Abstract: We investigate the macroeconomic impacts of changes in capital adequacy requirements, as developed in the Basel Capital Accords, on Brazil and Mexico. Changes in the capital adequacy requirements of international and domestic banks are considered, since the former adopted the Basel Capital Accord in 1988 and the latter in the mid-90s. Unlike most papers in the budding literature on the effects of the Basel Capital Accords on developing countries, we adopt an empirical approach, grounded in a general equilibrium macroeconometric model, which allows us to examine indirect transmission mechanisms. We first estimate a reduced financial block for Brazil and Mexico, which we integrate into the National Institute's General Equilibrium Model (NiGEM). We then simulate a shock to domestic and international capital adequacy ratios. The simulations show that an increase in capital adequacy ratios-either domestic or international-has adverse impacts on Brazilian and Mexican GDPs. A moderate credit crunch occurs in both cases and in both countries and is accompanied by a rise in lending rates. However, there are important differences in banks' reaction to tighter solvency ratios in each country. In Brazil, international and domestic banks adjust their portfolios by switching from higher-risk loans (private sector) to zero-risk loans (sovereign and public sector), instead of increasing their capital provisions. Sovereign lending, and hence government spending, thus rises sharply in Brazil. This offsets the negative impacts of the fall in private investment that follows the credit crunch. In Mexico, sovereign lending from domestic banks remains largely unaffected by changes in capital adequacy ratios, whereas foreign loans to the Mexican public sector decrease. In both cases, the Mexican private sector bears the bulk of the adjustment of domestic and foreign banks to the new regulatory rules. These findings suggest the existence of a financial "crowding-out", where government borrowing replaces private sector borrowing in domestic banks loans portfolios. Household borrowing including housing loans represents around 5 per cent of GDP in Mexico and about 8 per cent of GDP in Brazil, on average over 1997-2004. These ratios are considerably lower than those of countries such as the UK and the US. In 2000, for instance, total consumer credit in the UK and the US amounted to 73 and 78 per cent of GDP respectively (See Byrne and Davis 2003). This may account for our finding that consumer credit in both countries is not sensitive to changes in solvency ratios. Nonetheless, our simulations show that household consumption in Brazil and Mexico drops following a rise in capital adequacy ratios. The transmission mechanism is carried out through household net wealth. Higher solvency ratios lead to higher interest rates, which, other things unchanged, increase net interest payments of households and thus their net financial wealth. In our model, lower financial wealth results into lower consumption. Overall, given an increase of ½ percentage point in solvency ratios, we found that GDP falls by 3.5 per cent in Brazil, and by 2.2 per cent in Mexico.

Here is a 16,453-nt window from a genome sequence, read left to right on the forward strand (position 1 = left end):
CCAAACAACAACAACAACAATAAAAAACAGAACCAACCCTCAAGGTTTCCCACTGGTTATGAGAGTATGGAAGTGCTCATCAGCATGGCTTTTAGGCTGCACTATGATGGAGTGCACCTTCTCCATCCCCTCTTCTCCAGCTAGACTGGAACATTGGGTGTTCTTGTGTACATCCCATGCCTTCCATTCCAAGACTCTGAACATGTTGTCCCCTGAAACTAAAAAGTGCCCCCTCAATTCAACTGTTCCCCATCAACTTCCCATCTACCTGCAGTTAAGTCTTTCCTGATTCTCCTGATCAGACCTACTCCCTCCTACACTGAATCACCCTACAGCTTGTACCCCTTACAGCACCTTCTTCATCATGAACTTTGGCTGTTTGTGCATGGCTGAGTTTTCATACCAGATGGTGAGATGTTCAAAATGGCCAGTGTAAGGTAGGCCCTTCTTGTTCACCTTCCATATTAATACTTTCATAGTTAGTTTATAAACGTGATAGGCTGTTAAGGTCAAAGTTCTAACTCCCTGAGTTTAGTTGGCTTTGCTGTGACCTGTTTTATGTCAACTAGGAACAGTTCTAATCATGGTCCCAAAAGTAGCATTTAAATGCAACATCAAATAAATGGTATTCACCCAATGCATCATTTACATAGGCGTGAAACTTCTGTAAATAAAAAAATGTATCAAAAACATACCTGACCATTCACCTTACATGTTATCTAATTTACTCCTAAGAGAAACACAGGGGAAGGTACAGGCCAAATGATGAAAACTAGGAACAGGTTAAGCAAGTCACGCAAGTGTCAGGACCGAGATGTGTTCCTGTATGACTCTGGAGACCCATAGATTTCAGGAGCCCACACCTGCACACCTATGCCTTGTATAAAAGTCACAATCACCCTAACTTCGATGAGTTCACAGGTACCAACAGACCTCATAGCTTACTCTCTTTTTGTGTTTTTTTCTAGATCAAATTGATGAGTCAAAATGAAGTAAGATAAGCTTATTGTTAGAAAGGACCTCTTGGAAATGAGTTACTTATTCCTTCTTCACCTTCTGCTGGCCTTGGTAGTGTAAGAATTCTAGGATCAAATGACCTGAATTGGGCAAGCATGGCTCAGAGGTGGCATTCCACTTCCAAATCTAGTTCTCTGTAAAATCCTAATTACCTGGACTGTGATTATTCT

Date: 2006–02